1910 U.S. $2.50 Indian Roman Finish NGC PF67 "Star"
1910 $2 1/2 PF67 "Star" NGC Because the coarse-grained matte proofs of 1907-1908 proved so unpopular with collectors, the Mint decided to try the "Roman Gold" finish on proofs in 1909 and 1910. The proofing process was the same as used on the matte proofs, but the coins were not sandblasted after striking. Unfortunately, although the resulting coins were brighter and more vibrant than the unpopular matte proofs, the public still found them wanting in comparison with the brilliant proofs of earlier years. The innovative "Roman Gold" finish was abandoned after 1910.
Mint records indicate a record-high mintage of 682 proof quarter eagles was accomplished in 1910, an anomaly that is hard to explain, given the number of coins surviving today. NGC and PCGS have combined to certify only 169 examples in all grades, including an unknown number of resubmissions and crossovers (3/15). The 1910-proof Indian quarter eagle was already being called "scarce" when B. Max Mehl sold an example in lot 160 of the Charles W. Cowell Collection in November of 1911, hardly an appropriate evaluation for a proof coin of which 682 pieces were struck the year before. Several theories have been proposed over the years to account for the disproportionate number of pieces reportedly struck versus the number of survivors.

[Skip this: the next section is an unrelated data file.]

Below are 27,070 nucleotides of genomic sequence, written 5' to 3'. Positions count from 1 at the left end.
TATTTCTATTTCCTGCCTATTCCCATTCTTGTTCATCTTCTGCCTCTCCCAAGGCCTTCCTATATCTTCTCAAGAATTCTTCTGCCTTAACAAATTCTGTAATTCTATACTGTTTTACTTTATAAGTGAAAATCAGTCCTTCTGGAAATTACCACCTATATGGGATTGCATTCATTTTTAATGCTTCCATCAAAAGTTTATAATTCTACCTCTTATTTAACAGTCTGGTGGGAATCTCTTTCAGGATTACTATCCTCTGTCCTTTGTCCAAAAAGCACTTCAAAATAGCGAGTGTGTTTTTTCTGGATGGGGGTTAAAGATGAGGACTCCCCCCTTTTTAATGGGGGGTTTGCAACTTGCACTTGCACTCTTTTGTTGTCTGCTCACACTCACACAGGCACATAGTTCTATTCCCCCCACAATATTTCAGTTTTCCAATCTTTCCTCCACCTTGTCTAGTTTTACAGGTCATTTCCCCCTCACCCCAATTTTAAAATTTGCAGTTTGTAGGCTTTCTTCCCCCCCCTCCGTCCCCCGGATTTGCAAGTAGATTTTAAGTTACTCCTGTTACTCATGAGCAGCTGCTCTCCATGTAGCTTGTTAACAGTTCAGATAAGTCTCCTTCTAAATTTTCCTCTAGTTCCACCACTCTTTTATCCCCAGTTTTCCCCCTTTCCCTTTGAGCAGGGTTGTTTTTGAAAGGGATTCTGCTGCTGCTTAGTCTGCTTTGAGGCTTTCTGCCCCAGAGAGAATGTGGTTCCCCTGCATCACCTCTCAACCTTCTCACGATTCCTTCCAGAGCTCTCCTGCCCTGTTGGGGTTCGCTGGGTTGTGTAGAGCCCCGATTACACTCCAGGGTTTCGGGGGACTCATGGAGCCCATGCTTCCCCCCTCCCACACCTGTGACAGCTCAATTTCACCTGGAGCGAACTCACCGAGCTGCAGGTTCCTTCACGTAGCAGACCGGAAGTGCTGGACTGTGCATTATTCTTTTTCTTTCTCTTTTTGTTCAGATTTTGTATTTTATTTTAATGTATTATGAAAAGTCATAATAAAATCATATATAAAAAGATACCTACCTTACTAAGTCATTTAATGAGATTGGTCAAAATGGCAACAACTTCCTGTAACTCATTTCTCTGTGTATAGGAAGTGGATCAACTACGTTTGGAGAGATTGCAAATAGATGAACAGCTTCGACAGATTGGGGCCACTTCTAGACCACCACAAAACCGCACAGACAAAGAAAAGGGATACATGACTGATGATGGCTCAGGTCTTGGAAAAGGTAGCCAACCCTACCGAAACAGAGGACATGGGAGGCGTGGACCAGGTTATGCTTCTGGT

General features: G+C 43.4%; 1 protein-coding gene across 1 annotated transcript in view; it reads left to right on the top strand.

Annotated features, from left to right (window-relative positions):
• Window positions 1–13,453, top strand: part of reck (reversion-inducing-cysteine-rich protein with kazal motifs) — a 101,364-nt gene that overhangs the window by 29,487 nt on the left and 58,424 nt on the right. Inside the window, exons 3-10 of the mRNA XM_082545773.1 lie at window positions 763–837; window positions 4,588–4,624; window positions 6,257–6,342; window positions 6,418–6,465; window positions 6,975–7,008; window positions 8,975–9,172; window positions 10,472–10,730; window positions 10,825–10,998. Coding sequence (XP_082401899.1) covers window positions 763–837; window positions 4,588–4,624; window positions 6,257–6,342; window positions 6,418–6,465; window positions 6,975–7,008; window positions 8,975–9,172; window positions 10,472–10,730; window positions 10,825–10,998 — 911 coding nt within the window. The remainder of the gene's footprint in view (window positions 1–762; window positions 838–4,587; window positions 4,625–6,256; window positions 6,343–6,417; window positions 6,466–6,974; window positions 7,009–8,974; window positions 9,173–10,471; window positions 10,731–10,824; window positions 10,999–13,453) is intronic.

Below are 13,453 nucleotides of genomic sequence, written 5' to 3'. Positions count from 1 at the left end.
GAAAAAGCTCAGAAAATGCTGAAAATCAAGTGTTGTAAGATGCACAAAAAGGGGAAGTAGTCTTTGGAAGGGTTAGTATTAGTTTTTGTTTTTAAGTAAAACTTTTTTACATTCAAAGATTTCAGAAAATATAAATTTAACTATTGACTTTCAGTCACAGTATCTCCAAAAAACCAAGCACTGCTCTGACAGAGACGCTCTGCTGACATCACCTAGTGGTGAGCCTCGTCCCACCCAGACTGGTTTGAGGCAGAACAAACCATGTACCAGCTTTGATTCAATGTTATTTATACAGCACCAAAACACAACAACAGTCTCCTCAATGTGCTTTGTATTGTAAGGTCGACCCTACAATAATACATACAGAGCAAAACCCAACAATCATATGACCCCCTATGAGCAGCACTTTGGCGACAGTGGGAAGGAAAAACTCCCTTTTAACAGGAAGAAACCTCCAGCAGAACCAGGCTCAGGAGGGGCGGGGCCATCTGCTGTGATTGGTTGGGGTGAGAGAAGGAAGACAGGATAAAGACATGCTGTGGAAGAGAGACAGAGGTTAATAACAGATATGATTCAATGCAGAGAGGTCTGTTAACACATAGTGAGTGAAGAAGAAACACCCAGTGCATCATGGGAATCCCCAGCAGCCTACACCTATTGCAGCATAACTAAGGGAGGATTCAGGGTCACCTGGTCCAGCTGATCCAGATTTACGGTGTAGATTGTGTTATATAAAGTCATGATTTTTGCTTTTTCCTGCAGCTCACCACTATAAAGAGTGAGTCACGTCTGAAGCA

Walter Breen speculated that the mintage figure was some kind of clerical error, with the Mint striking an unknown number of business-strike quarter eagles at the same time that a smaller number of proofs were struck (say 400 business-strikes and 282 proofs) but mistakenly reporting that all the coins were proofs. Breen believed that this kind of mistake might go unnoticed because the planchet count and bullion accounts would not be out of balance. Very Rare in 67 "Star"